By Terrence McCoy
By Scott Fishman
By Deirdra Funcheon
By Allie Conti
By New Times Staff
By Ryan Pfeffer
By Deirdra Funcheon
By Kyle Swenson
Romano's muscle-flexing at the fish market led then-prosecutor and current New York City Mayor Rudolph Giuliani to name Romano in a groundbreaking civil racketeering suit as the top Genovese soldier at the fish market. The case led to the appearance of Vinnie Romano's name in newspapers from London to Los Angeles, in magazines from Time to Forbes. He was even mentioned in Mafia associate Henry Hill's biography -- which would become the basis for Martin Scorsese's film Goodfellas.
The racketeering case ended with Romano signing legal papers saying he would never work in the fish market again, paving the way for his eventual migration south to Broward County.
Though Romano didn't have a lot of energy to move about, he was on the prowl on February 4 of last year. MIU investigators learned that Romano, who was driving a new cream-colored Lincoln Continental, would be meeting someone identified only as "Peter Sabatino" in a Bobby Rubino's restaurant in Pompano Beach. Metro-Dade detectives Andy Benjamin and Dwayne Winn followed Romano to the restaurant. There Romano began talking with an obese white male in his fifties, who, the detectives reported, "is possibly the manager of the restaurant."
The two detectives walked in and sat down, overhearing Romano and the unknown man talk about horse betting and "what sounded like other gambling topics." Benjamin and Winn also reported that the "maitre d' appeared to act as a lookout and seemed concerned about anyone he would seat near them."
No charge stemmed from this meeting, which seems insignificant within the scope of the Genovese investigation. Its importance lies in its symbolic value.
Two years ago a Bobby Rubino's restaurant played a role in the fall of a reputed Gambino crime-family capo. So the meeting was, in a sense, a coming together of the old and the new, the falling Gambino family and the rising Genovese family.
Bobby Rubino's is owned primarily by the sons of the former Godfather, Paul and Joe Castellano, and a man named Frank J. Galgano, who is the grandson of a Gambino capo.
Dominick Miniaci handles licensing issues for the restaurants, is a business partner of Frank Galgano in a company called M & G (standing for "Miniaci" and "Galgano") Restaurant Corp., and also, in 1994 divorce records, listed himself as a part owner of the Bobby Rubino's restaurant in Boca Raton. Miniaci also served as the registered agent for at least one company owned by Frank Galgano's brother and onetime Bobby Rubino's executive, Anthony M. Galgano, who is currently serving time in federal prison. The registered agent generally sees to it that the company files information and documents with the state.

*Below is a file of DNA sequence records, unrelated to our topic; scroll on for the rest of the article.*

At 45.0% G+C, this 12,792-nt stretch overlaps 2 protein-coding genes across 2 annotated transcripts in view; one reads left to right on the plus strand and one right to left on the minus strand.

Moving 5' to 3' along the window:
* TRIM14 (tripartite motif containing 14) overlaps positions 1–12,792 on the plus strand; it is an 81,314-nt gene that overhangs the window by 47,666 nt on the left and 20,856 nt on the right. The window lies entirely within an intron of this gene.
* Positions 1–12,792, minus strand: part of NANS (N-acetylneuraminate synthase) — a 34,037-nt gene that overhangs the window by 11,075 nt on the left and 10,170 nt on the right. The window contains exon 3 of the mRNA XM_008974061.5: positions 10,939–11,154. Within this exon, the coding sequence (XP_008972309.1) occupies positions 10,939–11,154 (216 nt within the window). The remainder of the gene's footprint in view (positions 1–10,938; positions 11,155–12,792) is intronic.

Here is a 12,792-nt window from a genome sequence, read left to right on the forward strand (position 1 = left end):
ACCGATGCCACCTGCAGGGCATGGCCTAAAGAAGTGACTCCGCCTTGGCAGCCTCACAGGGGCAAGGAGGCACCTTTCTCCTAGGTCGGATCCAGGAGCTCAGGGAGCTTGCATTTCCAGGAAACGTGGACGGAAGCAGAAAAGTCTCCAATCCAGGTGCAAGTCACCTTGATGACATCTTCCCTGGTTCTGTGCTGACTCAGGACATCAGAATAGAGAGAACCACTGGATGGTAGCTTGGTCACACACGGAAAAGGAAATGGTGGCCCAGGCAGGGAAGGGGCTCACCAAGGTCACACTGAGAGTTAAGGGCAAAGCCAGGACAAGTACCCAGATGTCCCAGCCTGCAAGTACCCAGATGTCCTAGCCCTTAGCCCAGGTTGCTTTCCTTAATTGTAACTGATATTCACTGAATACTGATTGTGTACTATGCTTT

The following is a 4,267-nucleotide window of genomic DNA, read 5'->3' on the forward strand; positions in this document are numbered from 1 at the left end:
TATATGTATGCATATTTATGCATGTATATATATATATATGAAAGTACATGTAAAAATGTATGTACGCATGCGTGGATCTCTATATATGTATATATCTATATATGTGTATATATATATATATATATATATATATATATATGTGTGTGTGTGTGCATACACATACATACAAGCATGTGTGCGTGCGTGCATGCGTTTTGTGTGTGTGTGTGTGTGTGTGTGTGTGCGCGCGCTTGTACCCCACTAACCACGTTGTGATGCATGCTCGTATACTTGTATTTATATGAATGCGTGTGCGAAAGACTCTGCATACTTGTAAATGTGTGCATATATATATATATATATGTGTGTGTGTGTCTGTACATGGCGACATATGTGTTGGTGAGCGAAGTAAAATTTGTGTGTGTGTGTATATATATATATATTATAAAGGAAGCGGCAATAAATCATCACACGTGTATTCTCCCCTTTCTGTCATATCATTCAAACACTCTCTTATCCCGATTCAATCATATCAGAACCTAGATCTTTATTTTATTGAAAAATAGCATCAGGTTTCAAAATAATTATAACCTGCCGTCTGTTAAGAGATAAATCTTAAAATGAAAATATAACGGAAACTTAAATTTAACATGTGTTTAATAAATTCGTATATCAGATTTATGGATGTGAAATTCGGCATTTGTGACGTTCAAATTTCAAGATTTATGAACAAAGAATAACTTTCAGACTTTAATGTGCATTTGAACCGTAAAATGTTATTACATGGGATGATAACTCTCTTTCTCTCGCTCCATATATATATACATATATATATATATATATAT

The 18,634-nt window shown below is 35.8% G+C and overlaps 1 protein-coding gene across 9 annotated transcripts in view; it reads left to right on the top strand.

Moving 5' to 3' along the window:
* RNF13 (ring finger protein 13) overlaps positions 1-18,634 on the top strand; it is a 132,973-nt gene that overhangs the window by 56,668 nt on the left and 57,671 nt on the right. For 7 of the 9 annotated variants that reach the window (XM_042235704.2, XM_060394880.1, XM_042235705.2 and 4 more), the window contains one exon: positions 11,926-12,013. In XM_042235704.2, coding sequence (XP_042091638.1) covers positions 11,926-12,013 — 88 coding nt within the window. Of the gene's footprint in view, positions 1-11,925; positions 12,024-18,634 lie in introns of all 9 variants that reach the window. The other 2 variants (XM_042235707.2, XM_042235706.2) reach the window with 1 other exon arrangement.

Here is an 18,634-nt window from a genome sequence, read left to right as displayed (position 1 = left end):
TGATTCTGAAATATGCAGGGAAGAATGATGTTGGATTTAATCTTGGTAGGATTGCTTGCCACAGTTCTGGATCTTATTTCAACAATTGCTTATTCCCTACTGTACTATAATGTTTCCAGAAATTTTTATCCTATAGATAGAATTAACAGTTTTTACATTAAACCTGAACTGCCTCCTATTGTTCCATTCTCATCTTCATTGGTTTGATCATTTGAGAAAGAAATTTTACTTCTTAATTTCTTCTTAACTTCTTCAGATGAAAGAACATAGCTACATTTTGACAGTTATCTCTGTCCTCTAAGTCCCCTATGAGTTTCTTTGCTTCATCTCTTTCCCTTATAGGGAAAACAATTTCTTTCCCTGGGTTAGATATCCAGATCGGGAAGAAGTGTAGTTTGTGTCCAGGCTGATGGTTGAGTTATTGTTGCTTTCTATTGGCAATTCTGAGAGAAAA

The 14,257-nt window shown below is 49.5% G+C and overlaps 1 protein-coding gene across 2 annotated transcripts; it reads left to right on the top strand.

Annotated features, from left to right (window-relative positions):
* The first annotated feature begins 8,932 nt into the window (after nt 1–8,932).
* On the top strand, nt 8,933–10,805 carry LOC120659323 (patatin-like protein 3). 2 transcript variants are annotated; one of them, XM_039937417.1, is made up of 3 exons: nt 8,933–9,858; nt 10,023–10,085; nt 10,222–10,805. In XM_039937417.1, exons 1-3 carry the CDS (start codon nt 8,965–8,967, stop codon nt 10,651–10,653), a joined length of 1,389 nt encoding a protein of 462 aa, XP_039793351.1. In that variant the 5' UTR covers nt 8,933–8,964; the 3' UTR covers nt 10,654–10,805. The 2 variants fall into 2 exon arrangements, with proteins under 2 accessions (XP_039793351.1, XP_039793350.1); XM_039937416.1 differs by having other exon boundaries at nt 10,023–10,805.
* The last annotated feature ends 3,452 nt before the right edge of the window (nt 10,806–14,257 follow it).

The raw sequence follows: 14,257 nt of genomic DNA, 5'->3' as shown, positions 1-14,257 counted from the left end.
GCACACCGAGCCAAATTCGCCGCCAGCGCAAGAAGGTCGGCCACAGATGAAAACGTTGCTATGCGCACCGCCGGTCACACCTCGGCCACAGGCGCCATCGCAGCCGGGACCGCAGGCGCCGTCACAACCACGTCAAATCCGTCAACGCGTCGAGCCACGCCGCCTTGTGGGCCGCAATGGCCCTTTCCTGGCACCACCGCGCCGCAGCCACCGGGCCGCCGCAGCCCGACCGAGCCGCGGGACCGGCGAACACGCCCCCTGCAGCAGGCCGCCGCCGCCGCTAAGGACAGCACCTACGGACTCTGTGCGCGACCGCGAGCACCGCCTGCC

In addition Miniaci is listed as the registered agent for a corporation called Oakland Pasta Co., which is owned by the Castellano sons, who were set up in business by their father -- the Godfather -- and now run a myriad of companies in South Florida and New York.
The Castellano sons were propped up in business by Big Paul in Brooklyn back in 1970 with a company called Dial Poultry, according to FBI agents Joseph O'Brien and Andris Kurins, who wrote an acclaimed book about the Godfather titled Boss of Bosses.
"Dial Poultry, it seemed, stopped just short of extortion in persuading its business partners to play along," O'Brien and Kurins wrote. "It was all but impossible to establish the existence of kickbacks. Most discouraging of all, it was very difficult to get business people to testify about their own dealings with the Mob."
The agents wrote that while mother Nina Castellano might have wanted her sons to be good citizens, "criminality couldn't be so easily sloughed off in a single generation; you couldn't slip out of guilt as if were a suit of clothes. More often than not, mobsters' kids found ways of screwing up." The Castellano sons "underscored the difficulty of truly flying free of a Mob nest," the authors wrote. If it sounds like the two agents had strong opinions about the Castellanos, consider that they spent five years investigating Big Paul and got unparalleled access to the family by bugging the living room of Castellano's multimillion-dollar New York home.
Castellano Sr. used to boast that he'd not only made himself a millionaire but also made each of his children one as well. Though the Godfather was riddled with bullets by Gotti's thugs and left dead in a Manhattan street in December 1985, the Castellano family is alive and well in Fort Lauderdale, operating out of their Sunrise Boulevard offices in a Castellano-owned building.
Big Paul had often preached about pushing the Mafia into legitimate business, and in his own family, at least, it has worked remarkably well. The Castellano children, who are now middle-aged, own several restaurants -- Bobby Rubino's and Big Louie's pizza chains among them -- and a number of other active corporations, including several pasta companies. They also have had considerable property holdings in South Florida.
There is no evidence that Paul or Joe Castellano has ever broken any law. But an admitted Mafia bagman named Pasquale Nigro tied the Bobby Rubino's restaurant chain to Gambino crime-family skimming two years ago, according to federal prosecutors.